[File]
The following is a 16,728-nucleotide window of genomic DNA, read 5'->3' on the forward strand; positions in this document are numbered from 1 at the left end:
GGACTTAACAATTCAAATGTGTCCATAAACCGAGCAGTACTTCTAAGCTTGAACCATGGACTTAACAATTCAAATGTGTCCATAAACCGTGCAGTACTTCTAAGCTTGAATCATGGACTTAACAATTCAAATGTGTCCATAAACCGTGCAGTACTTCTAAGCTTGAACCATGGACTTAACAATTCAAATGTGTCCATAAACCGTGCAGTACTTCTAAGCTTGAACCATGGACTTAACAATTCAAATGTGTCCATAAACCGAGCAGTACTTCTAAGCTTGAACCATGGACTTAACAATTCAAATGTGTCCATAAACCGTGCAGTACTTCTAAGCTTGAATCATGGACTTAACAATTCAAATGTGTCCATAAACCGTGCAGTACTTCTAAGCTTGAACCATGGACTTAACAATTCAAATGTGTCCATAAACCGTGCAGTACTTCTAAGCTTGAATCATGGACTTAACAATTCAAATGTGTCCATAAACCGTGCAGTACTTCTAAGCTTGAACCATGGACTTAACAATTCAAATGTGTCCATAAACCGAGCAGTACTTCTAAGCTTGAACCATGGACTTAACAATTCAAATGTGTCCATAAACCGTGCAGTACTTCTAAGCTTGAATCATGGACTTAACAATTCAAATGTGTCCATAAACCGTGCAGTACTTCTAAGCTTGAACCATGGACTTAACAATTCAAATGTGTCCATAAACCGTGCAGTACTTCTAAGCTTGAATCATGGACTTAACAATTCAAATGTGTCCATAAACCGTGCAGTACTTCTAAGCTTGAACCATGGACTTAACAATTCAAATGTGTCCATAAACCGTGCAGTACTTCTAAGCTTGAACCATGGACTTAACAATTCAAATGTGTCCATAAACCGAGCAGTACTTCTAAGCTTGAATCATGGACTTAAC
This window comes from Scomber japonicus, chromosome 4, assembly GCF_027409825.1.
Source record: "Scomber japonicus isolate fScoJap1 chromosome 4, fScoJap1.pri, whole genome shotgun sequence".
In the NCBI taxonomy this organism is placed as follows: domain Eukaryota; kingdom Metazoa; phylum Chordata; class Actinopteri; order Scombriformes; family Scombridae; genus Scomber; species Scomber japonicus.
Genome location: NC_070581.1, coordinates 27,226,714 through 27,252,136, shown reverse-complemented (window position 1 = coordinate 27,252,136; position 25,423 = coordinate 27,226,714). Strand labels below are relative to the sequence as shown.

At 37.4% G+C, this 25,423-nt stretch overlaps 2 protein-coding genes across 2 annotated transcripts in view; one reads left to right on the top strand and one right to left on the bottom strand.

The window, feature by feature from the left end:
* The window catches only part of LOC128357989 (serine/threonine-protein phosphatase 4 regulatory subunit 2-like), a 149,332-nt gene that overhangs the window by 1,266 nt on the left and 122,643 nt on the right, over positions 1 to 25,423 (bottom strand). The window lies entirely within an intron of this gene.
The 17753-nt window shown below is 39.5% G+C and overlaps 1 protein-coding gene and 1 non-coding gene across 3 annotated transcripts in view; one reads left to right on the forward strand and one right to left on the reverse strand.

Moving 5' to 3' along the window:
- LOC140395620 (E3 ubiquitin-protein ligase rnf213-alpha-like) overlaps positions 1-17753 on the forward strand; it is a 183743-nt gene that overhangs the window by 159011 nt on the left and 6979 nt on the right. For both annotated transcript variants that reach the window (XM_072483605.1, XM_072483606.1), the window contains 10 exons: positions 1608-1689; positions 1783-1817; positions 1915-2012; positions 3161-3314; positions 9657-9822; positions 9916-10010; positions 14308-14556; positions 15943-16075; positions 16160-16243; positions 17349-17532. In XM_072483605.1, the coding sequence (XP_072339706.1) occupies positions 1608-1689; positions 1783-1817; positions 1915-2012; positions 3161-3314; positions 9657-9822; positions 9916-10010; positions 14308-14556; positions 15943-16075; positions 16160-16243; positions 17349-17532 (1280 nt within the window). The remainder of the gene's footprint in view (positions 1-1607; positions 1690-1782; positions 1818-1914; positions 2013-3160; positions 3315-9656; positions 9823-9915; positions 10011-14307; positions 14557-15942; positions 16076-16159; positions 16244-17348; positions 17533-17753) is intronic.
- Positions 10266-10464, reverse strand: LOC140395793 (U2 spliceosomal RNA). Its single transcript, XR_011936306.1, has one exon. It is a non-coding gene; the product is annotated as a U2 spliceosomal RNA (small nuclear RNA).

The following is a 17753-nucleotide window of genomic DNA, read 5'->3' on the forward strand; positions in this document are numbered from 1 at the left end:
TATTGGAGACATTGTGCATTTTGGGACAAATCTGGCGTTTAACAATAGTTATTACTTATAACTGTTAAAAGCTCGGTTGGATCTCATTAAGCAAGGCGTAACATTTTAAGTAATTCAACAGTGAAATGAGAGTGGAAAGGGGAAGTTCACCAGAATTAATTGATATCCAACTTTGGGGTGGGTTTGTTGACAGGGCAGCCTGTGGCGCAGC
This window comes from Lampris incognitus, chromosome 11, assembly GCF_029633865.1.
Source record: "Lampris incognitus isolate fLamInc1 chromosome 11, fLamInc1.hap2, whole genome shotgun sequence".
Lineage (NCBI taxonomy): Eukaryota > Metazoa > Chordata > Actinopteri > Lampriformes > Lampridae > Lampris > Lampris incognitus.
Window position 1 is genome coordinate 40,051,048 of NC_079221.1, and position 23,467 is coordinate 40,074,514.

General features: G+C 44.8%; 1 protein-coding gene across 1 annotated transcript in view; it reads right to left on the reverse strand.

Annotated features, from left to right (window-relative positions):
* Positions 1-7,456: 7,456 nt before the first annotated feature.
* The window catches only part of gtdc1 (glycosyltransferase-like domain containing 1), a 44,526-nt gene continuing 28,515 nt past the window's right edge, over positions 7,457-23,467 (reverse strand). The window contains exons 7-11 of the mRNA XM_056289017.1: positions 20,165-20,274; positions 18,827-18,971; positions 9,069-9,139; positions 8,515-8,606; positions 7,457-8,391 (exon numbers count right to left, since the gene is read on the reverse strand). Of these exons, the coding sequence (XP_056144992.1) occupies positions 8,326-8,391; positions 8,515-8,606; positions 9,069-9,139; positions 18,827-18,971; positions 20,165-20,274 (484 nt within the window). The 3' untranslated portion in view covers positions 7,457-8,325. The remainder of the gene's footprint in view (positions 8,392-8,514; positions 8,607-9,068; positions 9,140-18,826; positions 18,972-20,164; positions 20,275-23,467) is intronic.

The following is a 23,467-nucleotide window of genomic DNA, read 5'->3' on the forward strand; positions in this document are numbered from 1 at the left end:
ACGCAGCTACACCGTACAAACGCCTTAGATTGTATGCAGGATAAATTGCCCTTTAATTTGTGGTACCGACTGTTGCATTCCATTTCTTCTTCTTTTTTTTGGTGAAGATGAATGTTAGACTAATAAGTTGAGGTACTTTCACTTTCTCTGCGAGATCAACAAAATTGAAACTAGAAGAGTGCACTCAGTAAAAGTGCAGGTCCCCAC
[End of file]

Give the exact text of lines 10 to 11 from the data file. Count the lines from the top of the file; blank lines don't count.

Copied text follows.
The 17753-nt window shown below is 39.5% G+C and overlaps 1 protein-coding gene and 1 non-coding gene across 3 annotated transcripts in view; one reads left to right on the forward strand and one right to left on the reverse strand.

Moving 5' to 3' along the window: